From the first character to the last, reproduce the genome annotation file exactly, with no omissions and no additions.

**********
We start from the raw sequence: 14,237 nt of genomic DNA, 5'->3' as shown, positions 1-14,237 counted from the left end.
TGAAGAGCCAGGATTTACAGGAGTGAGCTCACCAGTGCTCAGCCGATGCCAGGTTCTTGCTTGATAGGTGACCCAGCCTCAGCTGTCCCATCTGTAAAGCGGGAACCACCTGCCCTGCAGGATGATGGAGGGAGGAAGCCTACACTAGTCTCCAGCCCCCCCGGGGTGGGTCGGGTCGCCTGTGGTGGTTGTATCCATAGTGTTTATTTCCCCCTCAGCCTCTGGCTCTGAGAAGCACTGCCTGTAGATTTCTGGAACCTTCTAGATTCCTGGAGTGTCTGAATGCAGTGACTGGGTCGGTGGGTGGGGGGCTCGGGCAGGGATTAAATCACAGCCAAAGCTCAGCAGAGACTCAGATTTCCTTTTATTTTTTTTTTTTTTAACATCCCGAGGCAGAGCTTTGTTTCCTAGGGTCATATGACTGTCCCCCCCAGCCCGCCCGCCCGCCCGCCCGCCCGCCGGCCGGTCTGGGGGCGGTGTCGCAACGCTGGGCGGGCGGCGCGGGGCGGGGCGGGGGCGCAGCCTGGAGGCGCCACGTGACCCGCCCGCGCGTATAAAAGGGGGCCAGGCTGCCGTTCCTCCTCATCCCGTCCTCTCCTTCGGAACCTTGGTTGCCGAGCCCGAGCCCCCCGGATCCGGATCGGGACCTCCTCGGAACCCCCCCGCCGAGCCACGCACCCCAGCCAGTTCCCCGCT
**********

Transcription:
We start from the raw sequence: 14,237 nt of genomic DNA, 5'->3' as shown, positions 1-14,237 counted from the left end.
TGAAGAGCCAGGATTTACAGGAGTGAGCTCACCAGTGCTCAGCCGATGCCAGGTTCTTGCTTGATAGGTGACCCAGCCTCAGCTGTCCCATCTGTAAAGCGGGAACCACCTGCCCTGCAGGATGATGGAGGGAGGAAGCCTACACTAGTCTCCAGCCCCCCCGGGGTGGGTCGGGTCGCCTGTGGTGGTTGTATCCATAGTGTTTATTTCCCCCTCAGCCTCTGGCTCTGAGAAGCACTGCCTGTAGATTTCTGGAACCTTCTAGATTCCTGGAGTGTCTGAATGCAGTGACTGGGTCGGTGGGTGGGGGGCTCGGGCAGGGATTAAATCACAGCCAAAGCTCAGCAGAGACTCAGATTTCCTTTTATTTTTTTTTTTTTTAACATCCCGAGGCAGAGCTTTGTTTCCTAGGGTCATATGACTGTCCCCCCCAGCCCGCCCGCCCGCCCGCCCGCCCGCCGGCCGGTCTGGGGGCGGTGTCGCAACGCTGGGCGGGCGGCGCGGGGCGGGGCGGGGGCGCAGCCTGGAGGCGCCACGTGACCCGCCCGCGCGTATAAAAGGGGGCCAGGCTGCCGTTCCTCCTCATCCCGTCCTCTCCTTCGGAACCTTGGTTGCCGAGCCCGAGCCCCCCGGATCCGGATCGGGACCTCCTCGGAACCCCCCCGCCGAGCCACGCACCCCAGCCAGTTCCCCGCT